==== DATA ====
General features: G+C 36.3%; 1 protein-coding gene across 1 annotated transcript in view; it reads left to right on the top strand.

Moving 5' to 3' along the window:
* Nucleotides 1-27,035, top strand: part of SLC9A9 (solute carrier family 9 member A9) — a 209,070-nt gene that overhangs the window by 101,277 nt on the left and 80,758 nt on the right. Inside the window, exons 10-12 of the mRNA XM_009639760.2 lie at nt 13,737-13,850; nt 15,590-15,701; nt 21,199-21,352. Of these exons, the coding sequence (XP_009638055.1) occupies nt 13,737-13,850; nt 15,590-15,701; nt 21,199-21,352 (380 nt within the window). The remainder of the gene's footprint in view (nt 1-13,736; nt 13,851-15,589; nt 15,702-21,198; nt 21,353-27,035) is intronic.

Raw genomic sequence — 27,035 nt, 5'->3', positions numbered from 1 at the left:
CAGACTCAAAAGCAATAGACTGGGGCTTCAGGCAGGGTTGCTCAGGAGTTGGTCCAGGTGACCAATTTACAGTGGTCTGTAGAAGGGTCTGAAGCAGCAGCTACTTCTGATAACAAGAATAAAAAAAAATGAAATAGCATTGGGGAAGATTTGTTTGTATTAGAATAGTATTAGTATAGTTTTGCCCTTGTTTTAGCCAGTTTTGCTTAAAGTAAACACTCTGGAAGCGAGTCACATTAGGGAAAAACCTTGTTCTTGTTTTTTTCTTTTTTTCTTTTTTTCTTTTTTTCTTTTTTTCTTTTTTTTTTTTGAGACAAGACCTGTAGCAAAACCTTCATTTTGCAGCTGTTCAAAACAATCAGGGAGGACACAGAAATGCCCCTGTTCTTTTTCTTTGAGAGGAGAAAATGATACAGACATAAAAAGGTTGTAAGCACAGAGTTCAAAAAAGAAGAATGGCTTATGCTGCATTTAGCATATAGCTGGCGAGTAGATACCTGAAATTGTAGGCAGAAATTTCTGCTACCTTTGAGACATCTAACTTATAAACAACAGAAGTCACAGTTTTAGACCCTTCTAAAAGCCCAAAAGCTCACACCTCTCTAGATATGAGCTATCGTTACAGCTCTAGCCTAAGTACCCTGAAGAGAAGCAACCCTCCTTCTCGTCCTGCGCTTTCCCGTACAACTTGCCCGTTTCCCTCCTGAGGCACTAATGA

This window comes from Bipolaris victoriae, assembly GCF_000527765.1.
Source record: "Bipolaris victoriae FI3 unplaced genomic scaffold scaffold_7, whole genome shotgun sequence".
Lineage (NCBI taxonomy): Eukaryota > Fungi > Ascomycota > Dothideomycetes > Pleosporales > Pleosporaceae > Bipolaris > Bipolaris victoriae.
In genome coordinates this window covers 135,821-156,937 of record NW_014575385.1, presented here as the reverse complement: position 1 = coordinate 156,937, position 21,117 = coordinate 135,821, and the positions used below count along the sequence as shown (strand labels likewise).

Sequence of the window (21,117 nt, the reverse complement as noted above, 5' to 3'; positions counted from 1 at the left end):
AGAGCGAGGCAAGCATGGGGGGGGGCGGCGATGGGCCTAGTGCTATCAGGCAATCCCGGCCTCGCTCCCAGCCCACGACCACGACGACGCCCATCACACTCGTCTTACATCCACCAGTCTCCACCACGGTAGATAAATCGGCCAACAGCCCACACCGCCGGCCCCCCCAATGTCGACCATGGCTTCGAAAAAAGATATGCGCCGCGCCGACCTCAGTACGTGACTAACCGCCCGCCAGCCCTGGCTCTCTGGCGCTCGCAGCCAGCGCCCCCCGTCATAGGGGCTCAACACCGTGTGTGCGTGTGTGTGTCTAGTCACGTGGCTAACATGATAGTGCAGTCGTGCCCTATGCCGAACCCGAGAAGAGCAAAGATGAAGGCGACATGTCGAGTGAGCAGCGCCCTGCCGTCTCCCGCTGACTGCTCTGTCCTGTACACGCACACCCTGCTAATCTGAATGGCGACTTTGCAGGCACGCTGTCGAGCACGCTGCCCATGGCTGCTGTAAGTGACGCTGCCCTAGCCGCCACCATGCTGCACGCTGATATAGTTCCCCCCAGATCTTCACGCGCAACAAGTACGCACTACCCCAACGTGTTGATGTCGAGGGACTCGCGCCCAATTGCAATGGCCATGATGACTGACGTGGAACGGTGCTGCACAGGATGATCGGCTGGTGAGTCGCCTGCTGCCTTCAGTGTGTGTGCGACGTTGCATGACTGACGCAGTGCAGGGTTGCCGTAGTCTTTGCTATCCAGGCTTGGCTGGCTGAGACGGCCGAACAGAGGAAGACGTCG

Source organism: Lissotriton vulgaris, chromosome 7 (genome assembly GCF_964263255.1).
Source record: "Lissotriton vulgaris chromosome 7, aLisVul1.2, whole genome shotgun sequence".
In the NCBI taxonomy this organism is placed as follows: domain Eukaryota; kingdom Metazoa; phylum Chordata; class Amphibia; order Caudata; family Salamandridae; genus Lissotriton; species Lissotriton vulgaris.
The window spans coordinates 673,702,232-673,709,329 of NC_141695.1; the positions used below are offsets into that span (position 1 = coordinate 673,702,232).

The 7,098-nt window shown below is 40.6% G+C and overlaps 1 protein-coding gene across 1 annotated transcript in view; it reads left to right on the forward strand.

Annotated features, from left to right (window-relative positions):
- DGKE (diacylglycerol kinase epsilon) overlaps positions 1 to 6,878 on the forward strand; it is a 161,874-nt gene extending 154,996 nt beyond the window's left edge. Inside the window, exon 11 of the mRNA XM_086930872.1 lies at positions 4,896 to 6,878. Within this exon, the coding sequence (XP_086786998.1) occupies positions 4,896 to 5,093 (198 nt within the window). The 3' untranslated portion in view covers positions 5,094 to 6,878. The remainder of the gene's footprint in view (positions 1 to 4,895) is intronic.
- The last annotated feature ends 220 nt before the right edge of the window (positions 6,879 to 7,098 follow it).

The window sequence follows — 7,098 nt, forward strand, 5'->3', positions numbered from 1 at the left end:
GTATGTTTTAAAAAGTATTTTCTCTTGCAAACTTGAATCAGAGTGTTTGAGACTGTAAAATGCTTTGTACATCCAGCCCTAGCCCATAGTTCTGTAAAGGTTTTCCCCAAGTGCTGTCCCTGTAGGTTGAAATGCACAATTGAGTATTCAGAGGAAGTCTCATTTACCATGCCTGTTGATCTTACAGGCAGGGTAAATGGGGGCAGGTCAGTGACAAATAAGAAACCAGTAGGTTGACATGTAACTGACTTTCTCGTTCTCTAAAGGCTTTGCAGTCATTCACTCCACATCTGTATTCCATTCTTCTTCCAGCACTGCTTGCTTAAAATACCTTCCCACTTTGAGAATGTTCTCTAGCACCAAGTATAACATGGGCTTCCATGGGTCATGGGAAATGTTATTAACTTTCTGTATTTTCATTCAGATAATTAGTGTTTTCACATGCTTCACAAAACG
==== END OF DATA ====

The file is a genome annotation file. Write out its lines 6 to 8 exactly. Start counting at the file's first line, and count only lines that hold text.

This window comes from Bipolaris victoriae, assembly GCF_000527765.1.
Source record: "Bipolaris victoriae FI3 unplaced genomic scaffold scaffold_7, whole genome shotgun sequence".
Lineage (NCBI taxonomy): Eukaryota > Fungi > Ascomycota > Dothideomycetes > Pleosporales > Pleosporaceae > Bipolaris > Bipolaris victoriae.